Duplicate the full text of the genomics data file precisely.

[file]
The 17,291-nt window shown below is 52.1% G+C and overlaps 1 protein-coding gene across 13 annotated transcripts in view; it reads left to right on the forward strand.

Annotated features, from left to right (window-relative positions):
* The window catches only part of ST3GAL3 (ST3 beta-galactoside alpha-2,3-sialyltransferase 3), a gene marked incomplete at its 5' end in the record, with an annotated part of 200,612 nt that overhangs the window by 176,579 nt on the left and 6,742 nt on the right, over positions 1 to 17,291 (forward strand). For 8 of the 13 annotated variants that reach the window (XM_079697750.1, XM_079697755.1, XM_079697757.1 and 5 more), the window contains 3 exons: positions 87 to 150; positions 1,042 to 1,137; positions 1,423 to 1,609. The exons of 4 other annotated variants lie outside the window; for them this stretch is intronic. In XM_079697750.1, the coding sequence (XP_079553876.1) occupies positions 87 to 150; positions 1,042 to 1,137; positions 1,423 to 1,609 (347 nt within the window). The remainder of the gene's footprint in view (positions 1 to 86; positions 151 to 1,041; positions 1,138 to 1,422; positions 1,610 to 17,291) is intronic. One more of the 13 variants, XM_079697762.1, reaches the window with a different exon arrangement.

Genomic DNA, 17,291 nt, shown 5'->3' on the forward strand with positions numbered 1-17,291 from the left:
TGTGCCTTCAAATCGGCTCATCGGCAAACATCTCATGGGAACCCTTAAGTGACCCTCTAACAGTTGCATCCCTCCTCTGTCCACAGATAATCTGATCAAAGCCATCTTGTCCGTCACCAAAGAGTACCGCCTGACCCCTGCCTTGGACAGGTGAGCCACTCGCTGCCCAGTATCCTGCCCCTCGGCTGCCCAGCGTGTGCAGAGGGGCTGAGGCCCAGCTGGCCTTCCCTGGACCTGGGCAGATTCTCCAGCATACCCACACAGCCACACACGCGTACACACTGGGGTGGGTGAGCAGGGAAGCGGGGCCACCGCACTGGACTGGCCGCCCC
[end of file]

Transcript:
The 17,291-nt window shown below is 52.1% G+C and overlaps 1 protein-coding gene across 13 annotated transcripts in view; it reads left to right on the forward strand.

Annotated features, from left to right (window-relative positions):
* The window catches only part of ST3GAL3 (ST3 beta-galactoside alpha-2,3-sialyltransferase 3), a gene marked incomplete at its 5' end in the record, with an annotated part of 200,612 nt that overhangs the window by 176,579 nt on the left and 6,742 nt on the right, over positions 1 to 17,291 (forward strand). For 8 of the 13 annotated variants that reach the window (XM_079697750.1, XM_079697755.1, XM_079697757.1 and 5 more), the window contains 3 exons: positions 87 to 150; positions 1,042 to 1,137; positions 1,423 to 1,609. The exons of 4 other annotated variants lie outside the window; for them this stretch is intronic. In XM_079697750.1, the coding sequence (XP_079553876.1) occupies positions 87 to 150; positions 1,042 to 1,137; positions 1,423 to 1,609 (347 nt within the window). The remainder of the gene's footprint in view (positions 1 to 86; positions 151 to 1,041; positions 1,138 to 1,422; positions 1,610 to 17,291) is intronic. One more of the 13 variants, XM_079697762.1, reaches the window with a different exon arrangement.

Genomic DNA, 17,291 nt, shown 5'->3' on the forward strand with positions numbered 1-17,291 from the left:
TGTGCCTTCAAATCGGCTCATCGGCAAACATCTCATGGGAACCCTTAAGTGACCCTCTAACAGTTGCATCCCTCCTCTGTCCACAGATAATCTGATCAAAGCCATCTTGTCCGTCACCAAAGAGTACCGCCTGACCCCTGCCTTGGACAGGTGAGCCACTCGCTGCCCAGTATCCTGCCCCTCGGCTGCCCAGCGTGTGCAGAGGGGCTGAGGCCCAGCTGGCCTTCCCTGGACCTGGGCAGATTCTCCAGCATACCCACACAGCCACACACGCGTACACACTGGGGTGGGTGAGCAGGGAAGCGGGGCCACCGCACTGGACTGGCCGCCCC